Should Amazon Censor? Should Apple? Facebook? Microsoft?: Page 2

Posted December 2, 2010
By

Mike Elgan

Mike Elgan


(Page 2 of 2)

These facts raise a question about whether Facebook's censorship policy is a direct reflection of Facebook’s skewed employee demographic, which heavily favors the young and male. For example, if Facebook's CEO was a 45-year-old mother instead of a 26-year-old frat-boy, the company might choose to ban degrading photos of women and allow pictures of infant breastfeeding.

Should companies establish censorship policies that reflect their own internal values, rather than the values of society at large? On whose values should these policies be determined?

Should Microsoft Ban Swastikas In Games?

In the blockbuster Xbox game, Call of Duty: Black Ops, players can add patches and images to various objects in the game. Microsoft specifically bans the use of the swastika, the official symbol of the Nazi Party in Germany. The symbol has become associated with the holocaust, and by extension, anti-Jewish, white supremacist hate speech.

How should Microsoft censor symbols? By committee? Policy? As Microsoft Director of Xbox LIVE Policy and Enforcement Stephen Toulouse wrote on his blog, the anti-swastika policy is "not political correctness, it's fundamental respect."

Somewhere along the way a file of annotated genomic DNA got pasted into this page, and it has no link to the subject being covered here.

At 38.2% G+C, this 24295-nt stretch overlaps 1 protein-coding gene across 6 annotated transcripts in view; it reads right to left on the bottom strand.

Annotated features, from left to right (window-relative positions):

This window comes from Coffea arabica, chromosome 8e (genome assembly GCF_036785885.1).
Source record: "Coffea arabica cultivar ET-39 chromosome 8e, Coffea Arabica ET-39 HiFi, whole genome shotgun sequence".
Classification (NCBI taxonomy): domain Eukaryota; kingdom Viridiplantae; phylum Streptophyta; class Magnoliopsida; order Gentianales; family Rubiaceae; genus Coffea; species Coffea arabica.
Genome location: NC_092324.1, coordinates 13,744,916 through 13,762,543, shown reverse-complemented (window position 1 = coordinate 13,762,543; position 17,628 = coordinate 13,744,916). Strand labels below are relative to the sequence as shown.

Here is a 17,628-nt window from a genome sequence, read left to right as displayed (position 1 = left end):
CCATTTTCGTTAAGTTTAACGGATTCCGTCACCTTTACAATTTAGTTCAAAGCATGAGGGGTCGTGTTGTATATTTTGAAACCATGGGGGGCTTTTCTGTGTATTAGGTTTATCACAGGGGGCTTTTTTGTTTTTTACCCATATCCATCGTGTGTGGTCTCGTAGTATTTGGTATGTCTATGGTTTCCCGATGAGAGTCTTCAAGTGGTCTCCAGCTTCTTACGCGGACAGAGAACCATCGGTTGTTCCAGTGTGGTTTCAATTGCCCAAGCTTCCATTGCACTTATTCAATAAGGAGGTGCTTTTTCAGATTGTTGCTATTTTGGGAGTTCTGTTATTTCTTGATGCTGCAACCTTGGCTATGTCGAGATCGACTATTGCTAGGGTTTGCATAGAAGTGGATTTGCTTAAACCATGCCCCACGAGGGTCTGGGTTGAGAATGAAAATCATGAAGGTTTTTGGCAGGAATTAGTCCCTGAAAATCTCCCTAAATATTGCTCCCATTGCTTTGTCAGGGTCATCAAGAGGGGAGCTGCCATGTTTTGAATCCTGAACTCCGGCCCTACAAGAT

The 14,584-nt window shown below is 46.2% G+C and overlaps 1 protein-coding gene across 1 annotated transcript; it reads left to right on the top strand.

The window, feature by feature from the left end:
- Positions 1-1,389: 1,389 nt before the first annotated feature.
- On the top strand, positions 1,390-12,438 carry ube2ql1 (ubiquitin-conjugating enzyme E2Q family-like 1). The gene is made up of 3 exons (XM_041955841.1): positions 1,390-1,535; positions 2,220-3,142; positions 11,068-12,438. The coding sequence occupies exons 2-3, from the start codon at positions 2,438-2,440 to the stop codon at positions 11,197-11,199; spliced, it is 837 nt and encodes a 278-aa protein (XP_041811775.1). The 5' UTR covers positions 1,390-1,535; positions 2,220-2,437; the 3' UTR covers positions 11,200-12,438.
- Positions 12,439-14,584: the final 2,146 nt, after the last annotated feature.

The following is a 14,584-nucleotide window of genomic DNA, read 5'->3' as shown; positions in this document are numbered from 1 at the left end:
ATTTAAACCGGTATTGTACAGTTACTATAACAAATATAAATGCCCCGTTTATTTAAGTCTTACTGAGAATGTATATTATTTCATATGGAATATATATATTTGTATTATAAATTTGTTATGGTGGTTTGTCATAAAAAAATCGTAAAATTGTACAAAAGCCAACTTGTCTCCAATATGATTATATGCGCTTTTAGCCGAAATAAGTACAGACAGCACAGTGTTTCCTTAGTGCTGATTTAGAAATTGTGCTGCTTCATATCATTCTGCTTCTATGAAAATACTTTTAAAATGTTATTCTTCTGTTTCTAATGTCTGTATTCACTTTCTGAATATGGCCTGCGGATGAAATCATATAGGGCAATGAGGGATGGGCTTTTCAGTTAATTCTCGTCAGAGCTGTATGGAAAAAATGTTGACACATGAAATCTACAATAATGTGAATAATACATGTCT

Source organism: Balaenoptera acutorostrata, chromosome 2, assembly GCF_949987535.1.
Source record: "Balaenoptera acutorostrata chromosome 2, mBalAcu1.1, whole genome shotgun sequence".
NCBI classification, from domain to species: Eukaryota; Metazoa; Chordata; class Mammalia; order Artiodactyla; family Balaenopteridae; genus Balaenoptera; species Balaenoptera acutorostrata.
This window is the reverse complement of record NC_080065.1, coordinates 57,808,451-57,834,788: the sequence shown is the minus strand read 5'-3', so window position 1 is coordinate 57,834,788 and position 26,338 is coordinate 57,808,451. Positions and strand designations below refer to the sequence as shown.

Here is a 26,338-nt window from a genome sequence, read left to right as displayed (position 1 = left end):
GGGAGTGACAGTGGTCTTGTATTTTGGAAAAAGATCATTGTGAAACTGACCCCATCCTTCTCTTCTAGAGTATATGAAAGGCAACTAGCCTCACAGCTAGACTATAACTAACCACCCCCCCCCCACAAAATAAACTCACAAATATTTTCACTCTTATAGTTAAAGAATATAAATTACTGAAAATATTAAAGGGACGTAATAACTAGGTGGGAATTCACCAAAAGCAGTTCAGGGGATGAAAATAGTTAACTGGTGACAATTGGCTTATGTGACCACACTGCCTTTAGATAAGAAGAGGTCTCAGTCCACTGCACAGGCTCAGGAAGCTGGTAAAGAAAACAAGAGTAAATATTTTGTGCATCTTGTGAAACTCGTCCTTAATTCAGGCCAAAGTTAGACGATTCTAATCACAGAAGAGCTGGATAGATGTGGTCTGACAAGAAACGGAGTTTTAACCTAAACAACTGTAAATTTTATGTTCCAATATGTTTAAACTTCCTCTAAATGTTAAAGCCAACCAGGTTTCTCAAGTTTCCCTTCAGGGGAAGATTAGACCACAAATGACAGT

That's easy to say, but how is "respect" determined in less clear-cut cases? Should companies like Microsoft ban everything anyone complains about?

It’s clear that banning swastikas is good policy. What’s less clear is: Where is the line, and how is that line determined? Should Confederate flags be allowed? Soviet hammer-and-sickle flags? Pirate flags?

It’s also clear that censorship is something most people believe private companies should do. But right now there is no process or standards by which they can do it. As a result, each company is left on its own to make important censorship decisions with wildly varying degrees of arbitrariness.

Maybe we need censorship policies to be issued by something equivalent to standards bodies for technology. Maybe there should be industry-wide working groups that get together and haggle over what kind of content should be allowed, and what should not be.

That way, at least, we’d have some objective metric against which to judge the performance of companies on what they ban and what they allow.

Or maybe they should just allow everything.

Let's hear your thoughts in the comments area!


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Tags: Facebook, Amazon, Microsoft, Apple, Wikileaks


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